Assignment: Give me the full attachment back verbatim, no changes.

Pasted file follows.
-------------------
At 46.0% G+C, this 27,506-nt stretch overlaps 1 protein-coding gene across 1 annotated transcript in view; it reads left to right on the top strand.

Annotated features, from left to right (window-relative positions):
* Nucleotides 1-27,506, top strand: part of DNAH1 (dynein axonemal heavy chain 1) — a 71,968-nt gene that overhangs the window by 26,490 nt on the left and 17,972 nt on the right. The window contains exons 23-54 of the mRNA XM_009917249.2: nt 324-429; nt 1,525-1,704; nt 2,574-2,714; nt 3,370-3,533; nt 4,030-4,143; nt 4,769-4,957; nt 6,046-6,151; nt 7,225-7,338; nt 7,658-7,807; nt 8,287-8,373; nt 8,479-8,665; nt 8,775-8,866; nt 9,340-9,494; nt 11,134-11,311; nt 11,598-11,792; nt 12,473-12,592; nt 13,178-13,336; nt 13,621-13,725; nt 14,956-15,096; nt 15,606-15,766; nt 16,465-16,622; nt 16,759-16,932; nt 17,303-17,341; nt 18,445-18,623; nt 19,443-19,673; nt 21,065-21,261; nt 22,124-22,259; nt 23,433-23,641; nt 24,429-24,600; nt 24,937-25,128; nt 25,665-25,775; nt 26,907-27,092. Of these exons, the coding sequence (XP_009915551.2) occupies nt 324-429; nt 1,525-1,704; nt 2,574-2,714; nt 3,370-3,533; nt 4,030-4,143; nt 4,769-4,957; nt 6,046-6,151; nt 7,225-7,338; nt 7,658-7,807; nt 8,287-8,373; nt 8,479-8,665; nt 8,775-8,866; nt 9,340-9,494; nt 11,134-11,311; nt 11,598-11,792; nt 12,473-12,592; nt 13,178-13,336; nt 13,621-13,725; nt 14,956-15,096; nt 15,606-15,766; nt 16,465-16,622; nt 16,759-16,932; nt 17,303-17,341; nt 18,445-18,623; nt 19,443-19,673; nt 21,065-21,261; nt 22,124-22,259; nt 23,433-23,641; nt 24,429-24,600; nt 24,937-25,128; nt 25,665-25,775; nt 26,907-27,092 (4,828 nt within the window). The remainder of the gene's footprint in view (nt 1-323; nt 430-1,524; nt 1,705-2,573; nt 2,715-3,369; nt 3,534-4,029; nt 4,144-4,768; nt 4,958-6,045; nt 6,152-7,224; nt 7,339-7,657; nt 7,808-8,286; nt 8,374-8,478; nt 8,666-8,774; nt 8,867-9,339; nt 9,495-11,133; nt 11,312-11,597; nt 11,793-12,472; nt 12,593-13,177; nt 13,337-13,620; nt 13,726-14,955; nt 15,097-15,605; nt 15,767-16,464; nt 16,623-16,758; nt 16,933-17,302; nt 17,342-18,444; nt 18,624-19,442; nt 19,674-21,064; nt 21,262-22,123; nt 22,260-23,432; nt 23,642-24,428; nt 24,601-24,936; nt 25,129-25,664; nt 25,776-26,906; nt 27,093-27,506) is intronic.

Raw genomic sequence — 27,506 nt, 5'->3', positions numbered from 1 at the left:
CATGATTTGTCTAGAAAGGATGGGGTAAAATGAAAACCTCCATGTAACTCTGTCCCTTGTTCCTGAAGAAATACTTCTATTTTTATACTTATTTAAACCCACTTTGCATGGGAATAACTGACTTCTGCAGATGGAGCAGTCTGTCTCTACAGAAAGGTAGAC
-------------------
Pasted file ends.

At 46.0% G+C, this 27,506-nt stretch overlaps 1 protein-coding gene across 1 annotated transcript in view; it reads left to right on the top strand.

Annotated features, from left to right (window-relative positions):
* Nucleotides 1-27,506, top strand: part of DNAH1 (dynein axonemal heavy chain 1) — a 71,968-nt gene that overhangs the window by 26,490 nt on the left and 17,972 nt on the right. The window contains exons 23-54 of the mRNA XM_009917249.2: nt 324-429; nt 1,525-1,704; nt 2,574-2,714; nt 3,370-3,533; nt 4,030-4,143; nt 4,769-4,957; nt 6,046-6,151; nt 7,225-7,338; nt 7,658-7,807; nt 8,287-8,373; nt 8,479-8,665; nt 8,775-8,866; nt 9,340-9,494; nt 11,134-11,311; nt 11,598-11,792; nt 12,473-12,592; nt 13,178-13,336; nt 13,621-13,725; nt 14,956-15,096; nt 15,606-15,766; nt 16,465-16,622; nt 16,759-16,932; nt 17,303-17,341; nt 18,445-18,623; nt 19,443-19,673; nt 21,065-21,261; nt 22,124-22,259; nt 23,433-23,641; nt 24,429-24,600; nt 24,937-25,128; nt 25,665-25,775; nt 26,907-27,092. Of these exons, the coding sequence (XP_009915551.2) occupies nt 324-429; nt 1,525-1,704; nt 2,574-2,714; nt 3,370-3,533; nt 4,030-4,143; nt 4,769-4,957; nt 6,046-6,151; nt 7,225-7,338; nt 7,658-7,807; nt 8,287-8,373; nt 8,479-8,665; nt 8,775-8,866; nt 9,340-9,494; nt 11,134-11,311; nt 11,598-11,792; nt 12,473-12,592; nt 13,178-13,336; nt 13,621-13,725; nt 14,956-15,096; nt 15,606-15,766; nt 16,465-16,622; nt 16,759-16,932; nt 17,303-17,341; nt 18,445-18,623; nt 19,443-19,673; nt 21,065-21,261; nt 22,124-22,259; nt 23,433-23,641; nt 24,429-24,600; nt 24,937-25,128; nt 25,665-25,775; nt 26,907-27,092 (4,828 nt within the window). The remainder of the gene's footprint in view (nt 1-323; nt 430-1,524; nt 1,705-2,573; nt 2,715-3,369; nt 3,534-4,029; nt 4,144-4,768; nt 4,958-6,045; nt 6,152-7,224; nt 7,339-7,657; nt 7,808-8,286; nt 8,374-8,478; nt 8,666-8,774; nt 8,867-9,339; nt 9,495-11,133; nt 11,312-11,597; nt 11,793-12,472; nt 12,593-13,177; nt 13,337-13,620; nt 13,726-14,955; nt 15,097-15,605; nt 15,767-16,464; nt 16,623-16,758; nt 16,933-17,302; nt 17,342-18,444; nt 18,624-19,442; nt 19,674-21,064; nt 21,262-22,123; nt 22,260-23,432; nt 23,642-24,428; nt 24,601-24,936; nt 25,129-25,664; nt 25,776-26,906; nt 27,093-27,506) is intronic.

Raw genomic sequence — 27,506 nt, 5'->3', positions numbered from 1 at the left:
CATGATTTGTCTAGAAAGGATGGGGTAAAATGAAAACCTCCATGTAACTCTGTCCCTTGTTCCTGAAGAAATACTTCTATTTTTATACTTATTTAAACCCACTTTGCATGGGAATAACTGACTTCTGCAGATGGAGCAGTCTGTCTCTACAGAAAGGTAGAC